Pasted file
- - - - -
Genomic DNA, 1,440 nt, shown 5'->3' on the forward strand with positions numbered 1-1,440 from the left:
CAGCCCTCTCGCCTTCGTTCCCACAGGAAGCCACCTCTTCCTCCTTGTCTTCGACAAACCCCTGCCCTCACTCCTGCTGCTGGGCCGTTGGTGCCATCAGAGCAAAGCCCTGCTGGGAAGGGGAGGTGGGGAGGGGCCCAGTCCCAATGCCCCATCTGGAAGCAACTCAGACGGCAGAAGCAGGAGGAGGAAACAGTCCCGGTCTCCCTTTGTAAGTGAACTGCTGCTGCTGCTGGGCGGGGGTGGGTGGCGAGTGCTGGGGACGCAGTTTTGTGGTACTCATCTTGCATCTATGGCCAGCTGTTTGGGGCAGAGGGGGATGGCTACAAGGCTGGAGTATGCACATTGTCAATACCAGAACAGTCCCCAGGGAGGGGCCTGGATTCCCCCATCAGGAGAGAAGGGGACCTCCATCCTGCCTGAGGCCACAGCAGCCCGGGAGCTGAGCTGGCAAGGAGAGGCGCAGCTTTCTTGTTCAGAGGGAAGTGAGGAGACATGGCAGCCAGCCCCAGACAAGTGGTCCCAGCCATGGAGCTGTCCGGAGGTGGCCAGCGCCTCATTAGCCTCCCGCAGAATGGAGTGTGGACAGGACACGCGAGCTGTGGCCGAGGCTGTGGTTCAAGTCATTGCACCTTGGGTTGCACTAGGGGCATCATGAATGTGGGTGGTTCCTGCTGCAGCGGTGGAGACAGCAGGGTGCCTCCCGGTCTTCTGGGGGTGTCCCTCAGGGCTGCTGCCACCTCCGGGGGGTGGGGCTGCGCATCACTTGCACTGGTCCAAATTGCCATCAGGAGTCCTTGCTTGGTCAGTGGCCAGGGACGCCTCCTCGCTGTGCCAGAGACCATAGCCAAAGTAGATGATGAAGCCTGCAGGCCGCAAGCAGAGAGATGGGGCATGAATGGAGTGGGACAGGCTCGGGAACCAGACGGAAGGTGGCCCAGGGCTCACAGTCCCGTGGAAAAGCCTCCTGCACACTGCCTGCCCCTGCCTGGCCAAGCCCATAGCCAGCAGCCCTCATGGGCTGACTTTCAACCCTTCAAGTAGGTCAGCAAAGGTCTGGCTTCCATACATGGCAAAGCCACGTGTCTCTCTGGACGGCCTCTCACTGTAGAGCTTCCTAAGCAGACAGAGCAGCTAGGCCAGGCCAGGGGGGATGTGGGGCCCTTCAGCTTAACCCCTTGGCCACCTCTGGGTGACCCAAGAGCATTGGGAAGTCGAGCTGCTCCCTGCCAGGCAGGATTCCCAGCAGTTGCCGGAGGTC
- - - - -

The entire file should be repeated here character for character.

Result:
Genomic DNA, 1,440 nt, shown 5'->3' on the forward strand with positions numbered 1-1,440 from the left:
CAGCCCTCTCGCCTTCGTTCCCACAGGAAGCCACCTCTTCCTCCTTGTCTTCGACAAACCCCTGCCCTCACTCCTGCTGCTGGGCCGTTGGTGCCATCAGAGCAAAGCCCTGCTGGGAAGGGGAGGTGGGGAGGGGCCCAGTCCCAATGCCCCATCTGGAAGCAACTCAGACGGCAGAAGCAGGAGGAGGAAACAGTCCCGGTCTCCCTTTGTAAGTGAACTGCTGCTGCTGCTGGGCGGGGGTGGGTGGCGAGTGCTGGGGACGCAGTTTTGTGGTACTCATCTTGCATCTATGGCCAGCTGTTTGGGGCAGAGGGGGATGGCTACAAGGCTGGAGTATGCACATTGTCAATACCAGAACAGTCCCCAGGGAGGGGCCTGGATTCCCCCATCAGGAGAGAAGGGGACCTCCATCCTGCCTGAGGCCACAGCAGCCCGGGAGCTGAGCTGGCAAGGAGAGGCGCAGCTTTCTTGTTCAGAGGGAAGTGAGGAGACATGGCAGCCAGCCCCAGACAAGTGGTCCCAGCCATGGAGCTGTCCGGAGGTGGCCAGCGCCTCATTAGCCTCCCGCAGAATGGAGTGTGGACAGGACACGCGAGCTGTGGCCGAGGCTGTGGTTCAAGTCATTGCACCTTGGGTTGCACTAGGGGCATCATGAATGTGGGTGGTTCCTGCTGCAGCGGTGGAGACAGCAGGGTGCCTCCCGGTCTTCTGGGGGTGTCCCTCAGGGCTGCTGCCACCTCCGGGGGGTGGGGCTGCGCATCACTTGCACTGGTCCAAATTGCCATCAGGAGTCCTTGCTTGGTCAGTGGCCAGGGACGCCTCCTCGCTGTGCCAGAGACCATAGCCAAAGTAGATGATGAAGCCTGCAGGCCGCAAGCAGAGAGATGGGGCATGAATGGAGTGGGACAGGCTCGGGAACCAGACGGAAGGTGGCCCAGGGCTCACAGTCCCGTGGAAAAGCCTCCTGCACACTGCCTGCCCCTGCCTGGCCAAGCCCATAGCCAGCAGCCCTCATGGGCTGACTTTCAACCCTTCAAGTAGGTCAGCAAAGGTCTGGCTTCCATACATGGCAAAGCCACGTGTCTCTCTGGACGGCCTCTCACTGTAGAGCTTCCTAAGCAGACAGAGCAGCTAGGCCAGGCCAGGGGGGATGTGGGGCCCTTCAGCTTAACCCCTTGGCCACCTCTGGGTGACCCAAGAGCATTGGGAAGTCGAGCTGCTCCCTGCCAGGCAGGATTCCCAGCAGTTGCCGGAGGTC